So to cut to the chase, you can have the world's biggest oilfield under you back garden or a diamond that leaves the Kohinoor for dead, but it still belongs to the state in which your back garden is situated. You could ask nicely and try to buy a lease. But if I knew there was a bloody great big diamond in your back garden, I might outbid you. Then you would negotiate with me about a fee to enter and dig up your back garden. That is more or less what happened to BHP when they found the Wolfang coalfield in Qld. They took out the least for GOLD and found COAL - by the bucketload, but White Industries bought the coal lease from under them. Oh it is all fun in the lease business.

Quoting TheCommodore (Reply 4):
Are you sure about that ?

I thought one of the sticking points was, in relation to the ("consultation process") (not) that it wasn't going to replace "royalties". Miners are actually saying this new "super mining tax" was on top of the existing tax's and state royalties, with the only concession being a drop in company tax rate?

Absolutely positive. Even to the point where the refunds will be done variably through the states until the Feds gets a uniform agreement on what they should be - probably another GST sort of agreement at a guess.

Here is the relevant quote from the open letter of the 20+ economists.

There is no reason to expect a net contraction in mining over the longer term as a result of replacing royalties with the proposed resource rent tax. This is because a tax on economic rent of non-renewable resources is a more efficient way of raising revenue than taxing mining production (royalties).

Not a heck of a lot that is being said by the mining side is true - alas. But look, I had 20 years of them maintaining that overburden is better than soil at the top after an open pit has been mined. Saying that with a straight face when the Coal Board in the UK went to full restoration in about 1942 - that is in the middle of a bloody great big war. And the reason they went to full restoration - U-boats. So don't say that torpedoes are not good for something. But it took the mining industry another 40 years and even then it is pretty pathetic compared with mid war UK practice. The reason for restoration was to keep up food production, a tonne grown at home was calculated to save a considerable multiple when translated into imports in the face of U-boats. Don't mention ze var, you will not get away with it.

Aha, mining lease payments. They MAY have to pay to acquire mining rights, but even though the capital amounts look high, they are small on a per tonne basis. In many cases the main outlays are a promise to drill so many holes, and sometimes other lease requirements. The main payment is through Royalties. And as the bevy of economists point out, they have to pay the same Royalty when prices are sky high and when they hit rock bottom. Remember that at most time up to about 1995 it was nearly impossible to give away coal mines. And guess what, Rio Tinto did virtually give away Westcliff and Northcliff mines to BHP.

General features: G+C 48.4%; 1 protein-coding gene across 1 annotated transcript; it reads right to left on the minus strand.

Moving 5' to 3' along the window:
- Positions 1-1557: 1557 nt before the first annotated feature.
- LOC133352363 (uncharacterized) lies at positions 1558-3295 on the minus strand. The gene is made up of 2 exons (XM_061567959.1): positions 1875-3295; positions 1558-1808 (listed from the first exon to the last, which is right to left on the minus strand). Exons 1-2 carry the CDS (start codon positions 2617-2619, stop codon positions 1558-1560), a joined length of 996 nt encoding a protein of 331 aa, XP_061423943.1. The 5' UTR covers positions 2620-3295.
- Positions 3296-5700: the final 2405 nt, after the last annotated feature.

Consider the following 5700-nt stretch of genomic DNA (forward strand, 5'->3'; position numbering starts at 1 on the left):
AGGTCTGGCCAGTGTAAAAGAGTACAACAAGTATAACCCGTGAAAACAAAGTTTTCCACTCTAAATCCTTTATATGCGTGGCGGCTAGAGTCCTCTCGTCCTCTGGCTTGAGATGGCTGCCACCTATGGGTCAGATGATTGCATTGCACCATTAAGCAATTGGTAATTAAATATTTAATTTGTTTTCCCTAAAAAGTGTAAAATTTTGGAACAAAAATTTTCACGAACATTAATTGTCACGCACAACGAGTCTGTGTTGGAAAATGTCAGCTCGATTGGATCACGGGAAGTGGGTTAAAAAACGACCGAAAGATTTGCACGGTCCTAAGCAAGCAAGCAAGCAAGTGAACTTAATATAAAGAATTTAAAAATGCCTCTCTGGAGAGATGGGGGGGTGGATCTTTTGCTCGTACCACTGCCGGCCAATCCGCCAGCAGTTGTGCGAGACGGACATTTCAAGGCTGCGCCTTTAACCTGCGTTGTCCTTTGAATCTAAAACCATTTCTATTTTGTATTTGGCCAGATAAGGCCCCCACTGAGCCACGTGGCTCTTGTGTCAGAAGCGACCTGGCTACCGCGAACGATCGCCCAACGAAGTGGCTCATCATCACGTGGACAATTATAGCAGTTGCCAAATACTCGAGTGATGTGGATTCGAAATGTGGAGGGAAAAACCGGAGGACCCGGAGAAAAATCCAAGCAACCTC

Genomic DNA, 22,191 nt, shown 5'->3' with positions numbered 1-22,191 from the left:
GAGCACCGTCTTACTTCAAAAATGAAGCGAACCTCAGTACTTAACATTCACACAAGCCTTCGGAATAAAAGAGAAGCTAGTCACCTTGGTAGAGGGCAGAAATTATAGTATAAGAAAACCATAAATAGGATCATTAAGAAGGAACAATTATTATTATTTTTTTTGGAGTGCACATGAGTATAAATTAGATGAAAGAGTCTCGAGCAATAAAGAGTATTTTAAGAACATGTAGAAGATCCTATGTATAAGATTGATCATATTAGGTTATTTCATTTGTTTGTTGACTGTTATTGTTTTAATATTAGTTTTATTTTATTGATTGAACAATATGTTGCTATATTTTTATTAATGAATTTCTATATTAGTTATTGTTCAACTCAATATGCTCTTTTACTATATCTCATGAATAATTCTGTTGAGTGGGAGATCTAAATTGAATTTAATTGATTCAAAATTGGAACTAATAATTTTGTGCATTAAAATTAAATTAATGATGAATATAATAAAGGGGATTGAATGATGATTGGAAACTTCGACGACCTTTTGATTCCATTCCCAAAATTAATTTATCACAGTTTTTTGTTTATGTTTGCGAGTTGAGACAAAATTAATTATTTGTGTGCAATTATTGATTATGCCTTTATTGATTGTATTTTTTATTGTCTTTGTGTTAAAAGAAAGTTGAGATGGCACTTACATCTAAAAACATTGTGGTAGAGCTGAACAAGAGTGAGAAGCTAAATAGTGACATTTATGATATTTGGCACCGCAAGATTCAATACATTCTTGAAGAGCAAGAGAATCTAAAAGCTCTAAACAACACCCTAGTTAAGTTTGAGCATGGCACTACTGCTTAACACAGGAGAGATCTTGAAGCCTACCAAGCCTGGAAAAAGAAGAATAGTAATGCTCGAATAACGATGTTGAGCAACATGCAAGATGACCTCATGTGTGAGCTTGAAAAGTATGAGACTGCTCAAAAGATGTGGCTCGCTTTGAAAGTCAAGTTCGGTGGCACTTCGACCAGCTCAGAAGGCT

But the things of which you have heard not a word are HBI and Hismelt.

http://www.chemlink.com.au/iron.htm
To December 2000, world steel production was a record 843 million tonnes (up 7 per cent on previous year). China produced 126mtpa, Japan 106 mpta and the USA 101mtpa. About 40 per cent of steel is from scrap. US prices for scrap are $20 per tonne lower than in Asia. EAFs anticipated to produce 45 per cent of world steel production by 2010. Scrap sells in a range of about $US80 per tonne to $US140/t. It in 2000 now trading at the lower end. A new DRI plant would have to produce in the range of $US80 to $US90 a tonne for viability.

Hismelt (April 2002)

Rio Tinto Ltd has confirmed the construction of a $400 million commercial scale HIsmelt plant in Kwinana south of Perth, after securing federal government assistance of A$125million ($50 million plus a further $75 million contingent on the steel mill), WA government $30 million in land and port facilities and Japan's Mitsubishi Corp as a joint venture partner.

Mitsubishi would take a 10 per cent stake in the project, joining Rio Tinto (60 per cent), US steelmaker Nucor Corp (25 per cent) and Chinese steelmaker Shougang Corporation (five per cent).

The project will produce around 800,000 tonnes of high quality pig iron a year using lower grade and lower value iron ore (typically 25 per cent less), such as the high phosphorous ores found in the Pilbara region of WA. It would promote a cleaner steel industry not requiring coke ovens and sinter plants and producing less greenhouse gas per tonne of metal.

It followed more than that 20 years of research and development at a cost of A$600 million.

Construction will commence early 2003 with commissioning scheduled for 2004. Rio would initially source ore for the project from its own reserves and those of fellow iron ore producer Portman Ltd.

Its joint venture partner Nucor consumes about five million tonnes of pig iron annually making it an obvious customer of the HIsmelt product.

Rio Tinto would consider doubling the project's capacity to 1.5 million tonnes a year in 2005, which ultimately could lead to the construction of a steel plant in about 2006/07.